As we adjust the way we live, work, and play to adapt to a changing climate, we must act together with a true regional vision and ensure that this transition does not reinforce pre-existing inequities.
Who will lead who will decide, and how do we all get on the same page? Frontline communities that feel the most acute impacts from sea level rise have local knowledge critical for equitable solutions. Likewise, legislators in Sacramento and Washington need to hear our collective voice loud and clear—two-thirds of the State’s total sea level rise impacts will occur in the Bay Area, so our collective voice must be strong.
Regularly check and report on adaptation progress based on the established and shared regional metrics identified in Task 1.1. Metrics should measure the difference between today’s “baseline”—the region’s current risk profile and adaptation status—and changes related to adaptation activities, or other measures of long-term sustainability. Also consider collecting qualitative reports, such as narratives and community feedback. Resulting “report cards” should be transparent and understandable (through visually compelling online dashboards) to partners, stakeholders and the public. When appropriate, they should suggest ways to increase alignment with the regional vision, such as changes to incentives (Tasks 5.1 and 8.1), funding models (Task 6.2), technical assistance programs (Task 4.2), or the legislative agenda (Task 1.2).
The State of the Estuary report tracks indicators and trends that measure the San Francisco Estuary’s ecological health. Likewise, the Delta Stewardship Council’s Delta Plan Performance Measures uses several metrics to measure, progress, and track performance across the coequal goals of a reliable water supply for California and a healthy Delta ecosystem. It uses an easy-to-access, graphics-rich online interface to illustrate performance measure information and data to ensure transparency around the Delta Plan’s goals and performance measures. This website and the metrics it tracks could be a model for how the Bay Area could transparently track its adaptation goals and progress.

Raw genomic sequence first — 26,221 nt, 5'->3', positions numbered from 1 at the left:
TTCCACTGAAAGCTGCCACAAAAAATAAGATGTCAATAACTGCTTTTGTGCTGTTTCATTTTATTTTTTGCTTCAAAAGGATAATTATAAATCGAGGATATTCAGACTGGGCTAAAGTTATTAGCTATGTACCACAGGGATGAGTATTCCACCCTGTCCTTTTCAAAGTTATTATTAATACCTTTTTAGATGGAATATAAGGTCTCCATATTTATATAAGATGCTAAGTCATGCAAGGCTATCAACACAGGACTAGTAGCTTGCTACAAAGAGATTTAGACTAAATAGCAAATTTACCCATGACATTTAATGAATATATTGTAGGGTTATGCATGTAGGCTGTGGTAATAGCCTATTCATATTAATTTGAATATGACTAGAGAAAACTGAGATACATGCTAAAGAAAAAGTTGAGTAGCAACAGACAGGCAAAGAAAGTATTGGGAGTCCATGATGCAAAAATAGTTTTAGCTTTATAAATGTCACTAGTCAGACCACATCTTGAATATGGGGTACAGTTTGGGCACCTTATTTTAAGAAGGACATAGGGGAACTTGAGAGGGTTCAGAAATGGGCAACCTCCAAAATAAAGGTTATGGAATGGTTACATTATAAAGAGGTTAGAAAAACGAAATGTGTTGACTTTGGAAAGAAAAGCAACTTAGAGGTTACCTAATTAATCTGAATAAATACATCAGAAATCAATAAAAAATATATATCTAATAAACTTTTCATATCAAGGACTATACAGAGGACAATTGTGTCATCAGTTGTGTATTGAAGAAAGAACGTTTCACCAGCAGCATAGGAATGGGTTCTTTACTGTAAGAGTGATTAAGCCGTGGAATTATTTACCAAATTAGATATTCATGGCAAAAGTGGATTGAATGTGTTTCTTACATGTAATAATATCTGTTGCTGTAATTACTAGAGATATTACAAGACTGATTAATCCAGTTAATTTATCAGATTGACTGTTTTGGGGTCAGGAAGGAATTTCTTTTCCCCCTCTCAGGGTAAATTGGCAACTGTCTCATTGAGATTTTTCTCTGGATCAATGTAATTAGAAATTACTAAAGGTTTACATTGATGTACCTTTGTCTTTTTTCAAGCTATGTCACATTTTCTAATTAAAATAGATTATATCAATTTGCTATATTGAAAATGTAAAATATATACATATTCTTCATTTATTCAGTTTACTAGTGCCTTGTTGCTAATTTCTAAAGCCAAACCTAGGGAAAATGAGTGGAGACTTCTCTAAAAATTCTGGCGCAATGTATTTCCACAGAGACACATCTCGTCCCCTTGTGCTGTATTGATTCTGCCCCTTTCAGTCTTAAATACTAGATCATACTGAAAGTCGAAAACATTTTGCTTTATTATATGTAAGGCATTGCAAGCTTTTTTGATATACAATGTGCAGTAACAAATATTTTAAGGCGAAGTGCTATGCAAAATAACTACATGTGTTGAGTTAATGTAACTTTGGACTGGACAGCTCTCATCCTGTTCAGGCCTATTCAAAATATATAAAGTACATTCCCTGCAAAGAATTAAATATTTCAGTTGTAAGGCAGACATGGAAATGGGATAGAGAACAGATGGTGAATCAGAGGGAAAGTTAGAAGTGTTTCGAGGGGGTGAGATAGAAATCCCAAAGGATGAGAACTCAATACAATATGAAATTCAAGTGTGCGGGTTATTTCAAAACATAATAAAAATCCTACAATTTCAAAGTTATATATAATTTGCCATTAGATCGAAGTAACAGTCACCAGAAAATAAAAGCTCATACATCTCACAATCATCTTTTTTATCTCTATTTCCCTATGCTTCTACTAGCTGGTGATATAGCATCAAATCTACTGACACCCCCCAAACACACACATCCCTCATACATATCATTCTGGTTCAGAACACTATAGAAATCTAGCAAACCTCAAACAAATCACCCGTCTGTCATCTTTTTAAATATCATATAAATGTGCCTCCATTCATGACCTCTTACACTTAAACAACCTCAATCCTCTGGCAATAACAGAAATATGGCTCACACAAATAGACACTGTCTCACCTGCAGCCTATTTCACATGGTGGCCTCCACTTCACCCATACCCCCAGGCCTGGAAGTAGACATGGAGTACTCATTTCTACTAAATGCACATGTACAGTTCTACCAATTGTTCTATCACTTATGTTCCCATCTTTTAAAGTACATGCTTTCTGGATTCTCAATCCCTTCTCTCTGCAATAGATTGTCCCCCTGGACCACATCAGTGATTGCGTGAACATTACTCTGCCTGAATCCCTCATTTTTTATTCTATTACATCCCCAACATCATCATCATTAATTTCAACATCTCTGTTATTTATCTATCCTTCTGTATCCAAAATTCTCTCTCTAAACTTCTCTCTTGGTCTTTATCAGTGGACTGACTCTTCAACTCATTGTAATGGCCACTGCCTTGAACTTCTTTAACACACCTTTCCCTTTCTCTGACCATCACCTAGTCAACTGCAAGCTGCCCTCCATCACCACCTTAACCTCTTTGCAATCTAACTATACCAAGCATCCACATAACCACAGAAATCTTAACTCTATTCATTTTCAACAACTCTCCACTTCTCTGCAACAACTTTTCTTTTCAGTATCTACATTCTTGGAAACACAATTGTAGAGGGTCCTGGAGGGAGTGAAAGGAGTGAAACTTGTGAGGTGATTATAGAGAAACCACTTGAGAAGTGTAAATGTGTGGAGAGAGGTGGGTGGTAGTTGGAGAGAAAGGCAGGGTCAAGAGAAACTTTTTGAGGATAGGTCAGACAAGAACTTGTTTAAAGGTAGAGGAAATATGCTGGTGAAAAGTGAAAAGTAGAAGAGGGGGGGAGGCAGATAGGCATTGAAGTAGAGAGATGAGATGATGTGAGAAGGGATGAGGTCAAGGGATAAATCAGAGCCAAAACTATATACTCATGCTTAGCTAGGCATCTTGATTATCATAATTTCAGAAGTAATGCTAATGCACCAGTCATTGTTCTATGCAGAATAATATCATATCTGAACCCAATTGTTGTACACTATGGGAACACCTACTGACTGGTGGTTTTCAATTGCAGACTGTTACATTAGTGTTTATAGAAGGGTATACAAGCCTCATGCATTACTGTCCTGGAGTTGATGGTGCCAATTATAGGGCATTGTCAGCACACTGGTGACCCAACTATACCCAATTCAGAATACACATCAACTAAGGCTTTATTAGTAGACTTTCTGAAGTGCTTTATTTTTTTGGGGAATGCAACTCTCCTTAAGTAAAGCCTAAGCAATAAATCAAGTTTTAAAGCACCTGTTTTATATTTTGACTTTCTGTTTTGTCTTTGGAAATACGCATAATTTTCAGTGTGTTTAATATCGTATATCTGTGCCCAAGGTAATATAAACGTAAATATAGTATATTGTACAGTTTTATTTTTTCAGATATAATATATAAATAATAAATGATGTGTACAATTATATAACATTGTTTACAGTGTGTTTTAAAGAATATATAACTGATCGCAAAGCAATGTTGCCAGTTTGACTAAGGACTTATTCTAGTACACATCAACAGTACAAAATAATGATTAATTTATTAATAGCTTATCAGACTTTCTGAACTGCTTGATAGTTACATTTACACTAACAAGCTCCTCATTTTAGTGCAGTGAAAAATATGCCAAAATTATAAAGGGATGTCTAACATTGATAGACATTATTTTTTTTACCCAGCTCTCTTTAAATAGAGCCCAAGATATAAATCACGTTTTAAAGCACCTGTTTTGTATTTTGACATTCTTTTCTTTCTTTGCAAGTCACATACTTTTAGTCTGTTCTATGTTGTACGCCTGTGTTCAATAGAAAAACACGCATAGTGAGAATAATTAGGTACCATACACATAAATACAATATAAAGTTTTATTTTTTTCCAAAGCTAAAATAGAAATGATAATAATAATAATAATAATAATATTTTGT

Monitor pilot projects to identify lessons learned and update or establish guidance based on these lessons. Expand and support existing monitoring programs, such as the Wetland Regional Monitoring Program and the San Francisco Bay National Estuarine Research Reserve, to increase the context for learning and adaptation. Use monitoring to update and refine best practices for innovative, multi-benefit projects covered in regional vision (Task 1.1), funding criteria (Task 6.2), technical assistance guidance (Task 4.2), and permitting processes (Task 7.1).
Pilot projects don’t have to be limited to nature-based solutions. The San Francisco Bay Area Rapid Transit District (BART) can serve as a model for other agencies pursuing adaptation. With limited funding and resources, BART has conducted a number of pilot projects to evaluate resiliency risks and develop adaptation solutions. Pilot findings have been used to inform BART capital projects of risks. As a pilot outcome, BART requires in the BART Facilities Standards (BFS) that capital projects account for SLR risk in their designs. BART’s approach to leverage existing data and partnerships to maximize pilot outcomes are examples of practices that can be shared and benefit other agencies.
Ensures accountability for equity and community-focused adaptation outcomes.
Ensures accountability for nature-based, ecosystem, and habitat-based adaptation outcomes; monitoring and reporting will improve the design, permitting, funding, and construction of nature-based adaptation strategies.
Ensures accountability for job and housing growth adaptation co-benefits; monitoring of pilot projects will lead to more efficient and effective projects and expedited protection for critical assets.